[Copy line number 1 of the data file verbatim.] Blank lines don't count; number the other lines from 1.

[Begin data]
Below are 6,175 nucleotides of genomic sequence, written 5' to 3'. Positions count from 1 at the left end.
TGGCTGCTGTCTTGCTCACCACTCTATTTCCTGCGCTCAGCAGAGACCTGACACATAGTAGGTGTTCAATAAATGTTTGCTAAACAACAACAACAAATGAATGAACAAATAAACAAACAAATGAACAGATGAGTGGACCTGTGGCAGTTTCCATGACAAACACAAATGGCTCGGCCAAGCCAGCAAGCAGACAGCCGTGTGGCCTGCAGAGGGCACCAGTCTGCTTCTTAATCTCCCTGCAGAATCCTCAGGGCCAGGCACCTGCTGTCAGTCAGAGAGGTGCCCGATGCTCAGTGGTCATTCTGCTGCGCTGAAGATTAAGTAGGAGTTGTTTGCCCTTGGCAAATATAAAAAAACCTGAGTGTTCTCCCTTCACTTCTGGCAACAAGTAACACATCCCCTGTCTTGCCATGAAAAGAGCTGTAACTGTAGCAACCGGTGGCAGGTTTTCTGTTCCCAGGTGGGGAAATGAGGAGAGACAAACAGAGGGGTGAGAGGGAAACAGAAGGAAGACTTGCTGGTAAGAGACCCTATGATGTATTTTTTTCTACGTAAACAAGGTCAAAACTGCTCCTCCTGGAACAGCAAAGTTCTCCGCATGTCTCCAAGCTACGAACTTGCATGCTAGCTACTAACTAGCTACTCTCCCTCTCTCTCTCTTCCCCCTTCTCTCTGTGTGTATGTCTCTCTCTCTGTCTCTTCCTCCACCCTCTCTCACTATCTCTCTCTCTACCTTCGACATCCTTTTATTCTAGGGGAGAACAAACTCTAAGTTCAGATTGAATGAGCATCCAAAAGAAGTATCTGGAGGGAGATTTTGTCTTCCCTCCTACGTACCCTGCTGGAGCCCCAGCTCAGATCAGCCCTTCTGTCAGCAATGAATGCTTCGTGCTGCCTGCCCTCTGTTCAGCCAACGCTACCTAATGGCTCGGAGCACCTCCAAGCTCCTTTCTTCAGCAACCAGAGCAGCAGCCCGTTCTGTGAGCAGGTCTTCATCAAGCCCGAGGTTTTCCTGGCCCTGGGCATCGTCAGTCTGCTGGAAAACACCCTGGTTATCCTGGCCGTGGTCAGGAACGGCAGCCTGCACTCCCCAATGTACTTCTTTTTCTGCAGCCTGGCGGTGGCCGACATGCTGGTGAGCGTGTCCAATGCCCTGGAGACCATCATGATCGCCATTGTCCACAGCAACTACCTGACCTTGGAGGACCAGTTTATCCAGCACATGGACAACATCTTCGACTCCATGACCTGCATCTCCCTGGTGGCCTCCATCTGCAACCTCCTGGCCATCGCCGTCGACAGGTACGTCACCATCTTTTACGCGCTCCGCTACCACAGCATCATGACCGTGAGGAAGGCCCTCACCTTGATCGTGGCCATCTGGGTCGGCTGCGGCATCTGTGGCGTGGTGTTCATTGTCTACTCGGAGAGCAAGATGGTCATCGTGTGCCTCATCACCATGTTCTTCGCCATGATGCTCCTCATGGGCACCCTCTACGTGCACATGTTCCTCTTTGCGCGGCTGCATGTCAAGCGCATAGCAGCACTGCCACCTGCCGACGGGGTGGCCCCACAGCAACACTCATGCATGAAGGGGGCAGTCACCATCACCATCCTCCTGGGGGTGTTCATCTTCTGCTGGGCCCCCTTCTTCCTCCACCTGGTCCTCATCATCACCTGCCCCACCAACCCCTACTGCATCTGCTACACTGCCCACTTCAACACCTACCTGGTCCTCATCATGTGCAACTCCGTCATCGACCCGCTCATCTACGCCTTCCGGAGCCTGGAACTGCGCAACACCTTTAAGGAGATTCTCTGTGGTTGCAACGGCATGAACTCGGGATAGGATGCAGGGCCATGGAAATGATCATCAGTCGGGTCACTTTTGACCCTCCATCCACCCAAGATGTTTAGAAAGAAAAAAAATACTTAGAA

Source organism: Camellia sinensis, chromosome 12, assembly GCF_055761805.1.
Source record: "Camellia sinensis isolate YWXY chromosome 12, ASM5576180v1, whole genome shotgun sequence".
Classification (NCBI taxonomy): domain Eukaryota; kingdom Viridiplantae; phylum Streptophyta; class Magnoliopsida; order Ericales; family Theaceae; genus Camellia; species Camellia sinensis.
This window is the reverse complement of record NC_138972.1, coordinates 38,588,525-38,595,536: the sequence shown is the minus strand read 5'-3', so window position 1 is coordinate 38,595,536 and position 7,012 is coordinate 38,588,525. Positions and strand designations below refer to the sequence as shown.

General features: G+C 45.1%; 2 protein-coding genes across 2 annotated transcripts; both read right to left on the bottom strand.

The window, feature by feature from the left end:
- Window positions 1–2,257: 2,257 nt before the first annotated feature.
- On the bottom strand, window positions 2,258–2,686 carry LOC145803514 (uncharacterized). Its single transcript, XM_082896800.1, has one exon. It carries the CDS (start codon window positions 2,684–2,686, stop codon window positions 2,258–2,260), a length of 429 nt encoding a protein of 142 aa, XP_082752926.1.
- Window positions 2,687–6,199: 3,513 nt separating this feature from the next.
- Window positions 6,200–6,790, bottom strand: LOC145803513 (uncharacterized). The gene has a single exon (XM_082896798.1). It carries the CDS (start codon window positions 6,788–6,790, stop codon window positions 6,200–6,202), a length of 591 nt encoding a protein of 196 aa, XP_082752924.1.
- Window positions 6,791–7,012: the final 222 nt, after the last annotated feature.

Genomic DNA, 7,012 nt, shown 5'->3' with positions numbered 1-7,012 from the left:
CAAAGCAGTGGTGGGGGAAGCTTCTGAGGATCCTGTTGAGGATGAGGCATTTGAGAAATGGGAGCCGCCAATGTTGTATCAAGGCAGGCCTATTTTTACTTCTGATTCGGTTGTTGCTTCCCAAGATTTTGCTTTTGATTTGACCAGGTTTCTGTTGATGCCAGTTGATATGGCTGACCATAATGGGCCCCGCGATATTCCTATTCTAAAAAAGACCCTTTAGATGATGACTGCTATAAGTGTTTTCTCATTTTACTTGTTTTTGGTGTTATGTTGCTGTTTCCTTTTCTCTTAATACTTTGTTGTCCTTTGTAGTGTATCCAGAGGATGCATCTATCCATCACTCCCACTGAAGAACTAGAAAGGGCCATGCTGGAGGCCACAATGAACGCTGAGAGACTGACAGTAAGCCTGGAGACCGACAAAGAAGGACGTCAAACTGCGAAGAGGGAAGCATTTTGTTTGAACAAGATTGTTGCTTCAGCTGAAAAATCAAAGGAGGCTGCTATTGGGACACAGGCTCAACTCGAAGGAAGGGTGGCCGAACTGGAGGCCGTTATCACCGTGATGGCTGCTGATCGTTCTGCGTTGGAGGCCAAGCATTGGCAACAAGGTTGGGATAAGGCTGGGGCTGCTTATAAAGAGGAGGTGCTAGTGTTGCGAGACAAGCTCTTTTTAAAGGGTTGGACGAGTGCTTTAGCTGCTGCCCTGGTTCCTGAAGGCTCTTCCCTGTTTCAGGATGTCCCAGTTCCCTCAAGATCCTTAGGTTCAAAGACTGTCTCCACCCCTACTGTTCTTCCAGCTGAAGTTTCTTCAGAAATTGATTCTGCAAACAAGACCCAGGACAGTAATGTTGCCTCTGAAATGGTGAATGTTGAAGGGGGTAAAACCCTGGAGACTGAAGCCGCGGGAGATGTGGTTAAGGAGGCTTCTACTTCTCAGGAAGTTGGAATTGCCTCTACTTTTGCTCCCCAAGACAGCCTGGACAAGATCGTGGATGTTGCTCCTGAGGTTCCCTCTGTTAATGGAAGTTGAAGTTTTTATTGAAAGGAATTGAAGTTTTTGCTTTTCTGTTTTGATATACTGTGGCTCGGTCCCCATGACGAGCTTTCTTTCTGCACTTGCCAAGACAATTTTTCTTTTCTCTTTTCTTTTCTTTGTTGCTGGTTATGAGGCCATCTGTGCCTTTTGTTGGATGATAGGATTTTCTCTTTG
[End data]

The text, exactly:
Below are 6,175 nucleotides of genomic sequence, written 5' to 3'. Positions count from 1 at the left end.